subject whatever, and plainly engrossing, even in the most agitating circumstances, no small share of the author's attention. Pernaps it is to the same blot in his scutcheon, tnat we should trace a certain Avant of manliness in his whole character and deportment. Certain it is at least, that there is room for such an imputation. He appears before us, from first to last, with the true temper, habits, and manners of an Underling—obsequious to his superiors—civil and smooth to all men—lavish in attentions to persons of influence whom he dislikes—and afraid and ashamed of being seen with his best friends and benefactors, when they are supposed to be out of favour —most solicitous to keep out of quarrels of all sorts—and ensuring his own safety, not only by too humble and pacific a bearing in scenes of contention, but by euch stretches of simulation and dissimulation as we cannot easily reconcile to our notion of a brave and honourable man.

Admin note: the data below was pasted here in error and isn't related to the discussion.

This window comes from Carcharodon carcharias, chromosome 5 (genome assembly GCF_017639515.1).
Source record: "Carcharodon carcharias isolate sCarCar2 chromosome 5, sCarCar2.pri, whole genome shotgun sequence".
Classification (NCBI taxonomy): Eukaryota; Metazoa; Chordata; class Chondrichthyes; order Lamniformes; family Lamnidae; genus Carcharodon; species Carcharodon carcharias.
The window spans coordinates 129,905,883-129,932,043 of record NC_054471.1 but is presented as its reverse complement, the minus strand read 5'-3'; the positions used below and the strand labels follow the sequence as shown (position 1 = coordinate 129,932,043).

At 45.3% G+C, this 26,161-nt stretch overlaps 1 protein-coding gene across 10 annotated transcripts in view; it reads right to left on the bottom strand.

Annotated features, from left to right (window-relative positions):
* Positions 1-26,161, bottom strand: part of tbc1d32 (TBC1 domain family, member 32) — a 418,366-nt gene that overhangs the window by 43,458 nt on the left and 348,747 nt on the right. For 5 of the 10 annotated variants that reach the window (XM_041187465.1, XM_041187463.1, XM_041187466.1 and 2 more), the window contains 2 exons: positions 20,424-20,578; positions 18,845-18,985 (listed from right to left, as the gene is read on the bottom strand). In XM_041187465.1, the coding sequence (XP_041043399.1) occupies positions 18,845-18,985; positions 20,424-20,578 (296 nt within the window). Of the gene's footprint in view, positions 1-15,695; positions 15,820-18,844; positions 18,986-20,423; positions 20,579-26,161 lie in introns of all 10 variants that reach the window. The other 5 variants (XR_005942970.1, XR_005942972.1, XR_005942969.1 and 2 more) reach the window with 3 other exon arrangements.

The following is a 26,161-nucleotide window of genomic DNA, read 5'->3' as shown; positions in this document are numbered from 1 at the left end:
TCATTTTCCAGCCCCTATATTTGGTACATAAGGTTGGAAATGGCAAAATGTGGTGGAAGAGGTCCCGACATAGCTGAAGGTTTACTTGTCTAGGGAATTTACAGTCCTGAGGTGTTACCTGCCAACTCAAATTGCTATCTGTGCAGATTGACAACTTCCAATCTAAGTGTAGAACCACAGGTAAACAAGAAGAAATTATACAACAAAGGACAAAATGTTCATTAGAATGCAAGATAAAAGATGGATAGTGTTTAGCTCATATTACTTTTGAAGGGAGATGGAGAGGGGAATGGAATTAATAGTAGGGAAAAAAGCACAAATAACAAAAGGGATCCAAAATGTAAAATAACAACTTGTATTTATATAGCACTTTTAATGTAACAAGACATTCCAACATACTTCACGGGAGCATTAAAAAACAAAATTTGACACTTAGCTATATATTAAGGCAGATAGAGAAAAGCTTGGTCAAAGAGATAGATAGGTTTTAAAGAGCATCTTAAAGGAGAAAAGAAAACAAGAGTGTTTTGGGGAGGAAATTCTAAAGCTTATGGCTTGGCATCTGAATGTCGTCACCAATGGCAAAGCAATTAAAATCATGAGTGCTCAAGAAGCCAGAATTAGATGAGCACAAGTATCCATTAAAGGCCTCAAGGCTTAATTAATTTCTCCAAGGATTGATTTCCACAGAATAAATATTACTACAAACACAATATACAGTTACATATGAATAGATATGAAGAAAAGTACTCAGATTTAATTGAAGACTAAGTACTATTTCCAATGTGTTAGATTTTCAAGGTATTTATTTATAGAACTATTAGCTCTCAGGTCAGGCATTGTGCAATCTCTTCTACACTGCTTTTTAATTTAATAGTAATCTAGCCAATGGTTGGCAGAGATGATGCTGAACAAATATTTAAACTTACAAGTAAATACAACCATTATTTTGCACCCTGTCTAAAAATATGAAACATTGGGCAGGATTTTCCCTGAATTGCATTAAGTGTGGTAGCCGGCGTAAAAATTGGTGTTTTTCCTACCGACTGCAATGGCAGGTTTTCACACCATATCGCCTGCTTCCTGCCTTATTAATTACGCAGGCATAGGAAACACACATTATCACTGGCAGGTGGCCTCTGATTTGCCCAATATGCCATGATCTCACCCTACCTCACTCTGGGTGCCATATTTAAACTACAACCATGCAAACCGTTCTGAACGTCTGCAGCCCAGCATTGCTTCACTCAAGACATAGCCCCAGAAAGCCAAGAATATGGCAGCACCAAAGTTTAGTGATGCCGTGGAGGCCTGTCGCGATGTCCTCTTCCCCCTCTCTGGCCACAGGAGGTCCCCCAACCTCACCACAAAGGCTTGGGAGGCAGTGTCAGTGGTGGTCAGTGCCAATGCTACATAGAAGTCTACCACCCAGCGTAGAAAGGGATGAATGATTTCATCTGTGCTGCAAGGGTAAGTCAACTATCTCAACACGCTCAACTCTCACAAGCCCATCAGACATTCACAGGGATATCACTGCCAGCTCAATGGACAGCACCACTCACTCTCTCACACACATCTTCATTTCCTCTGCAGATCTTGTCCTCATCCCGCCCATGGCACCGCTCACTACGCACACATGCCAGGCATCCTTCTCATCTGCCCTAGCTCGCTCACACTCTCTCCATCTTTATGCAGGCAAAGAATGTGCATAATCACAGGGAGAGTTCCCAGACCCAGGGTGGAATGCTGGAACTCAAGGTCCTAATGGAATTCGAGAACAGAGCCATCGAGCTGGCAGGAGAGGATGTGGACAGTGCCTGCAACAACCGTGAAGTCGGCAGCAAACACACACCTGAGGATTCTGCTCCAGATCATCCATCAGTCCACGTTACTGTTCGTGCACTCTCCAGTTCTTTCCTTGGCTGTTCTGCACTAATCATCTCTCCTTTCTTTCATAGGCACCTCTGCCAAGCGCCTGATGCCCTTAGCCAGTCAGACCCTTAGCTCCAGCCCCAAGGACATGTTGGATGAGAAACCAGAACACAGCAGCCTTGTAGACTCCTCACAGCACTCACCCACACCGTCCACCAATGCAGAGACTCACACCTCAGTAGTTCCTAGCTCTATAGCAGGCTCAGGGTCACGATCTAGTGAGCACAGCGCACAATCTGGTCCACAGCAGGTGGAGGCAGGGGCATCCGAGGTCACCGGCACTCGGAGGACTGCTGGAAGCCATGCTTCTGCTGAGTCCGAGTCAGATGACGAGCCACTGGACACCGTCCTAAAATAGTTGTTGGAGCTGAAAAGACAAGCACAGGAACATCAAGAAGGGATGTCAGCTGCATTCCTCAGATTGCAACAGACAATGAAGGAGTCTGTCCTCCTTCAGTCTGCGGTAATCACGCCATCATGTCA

To such an extent, indeed, is this carried, that, though living in times of great actual, and greater apprehended changes, it is with difficulty that we can guess, even from this most copious and unreserved record of his inmost thoughts, what were really his political opinions, or whether he ever had any. We learn, indeed, from one passage, that in his early youth he had been an ardent Roundhead, and had in that capacity attended with exultation the execution of the King—observing to one of his companions at the time, that if he had been to make a sermon on the occasion, he would have chosen for his text the words, "The memory of the wicked shall rot." This, to be sure, was when he was only in his eighteenth year—but he seems afterwards to have accepted of a small office in the Republican Court of Exchequer, of which he is in possession for some time after the commencement of his Diary. That work begins in January 1659. while Monk was on his march from Scotland; and yet, not only does he continue to frequent the society of Harrington, Hazleriige, and other staunch republicans, but never once expresses any wish of his own, either for the restoration of the Royalty, or the continuance of the Protecrorafe, till after he is actually at sea with Lord Sandwich, with the ships that brought Charles back from Breda! Alter the Restoration is consolidated, indeed, and he has got a good office in the Admiralty, he has recorded, amply enough, his anxiety for the permanency of the ancient dynasty—though he cannot help, every now and then, reprobating the profligacy, wastefulness, and neglect of the new government, and contrasting them disadvantageously with the economy, energy, and popularity, of most of the measures of the Usurper. While we give him credit, therefore, for great candour and impartiality in the prívale judgments which he has here recorded, we can scarcely pay him the compliment of saying that he has any political principle» whatever—or any, at least, for which he would ever have dreamed of hazarding hi» own worldly prosperity.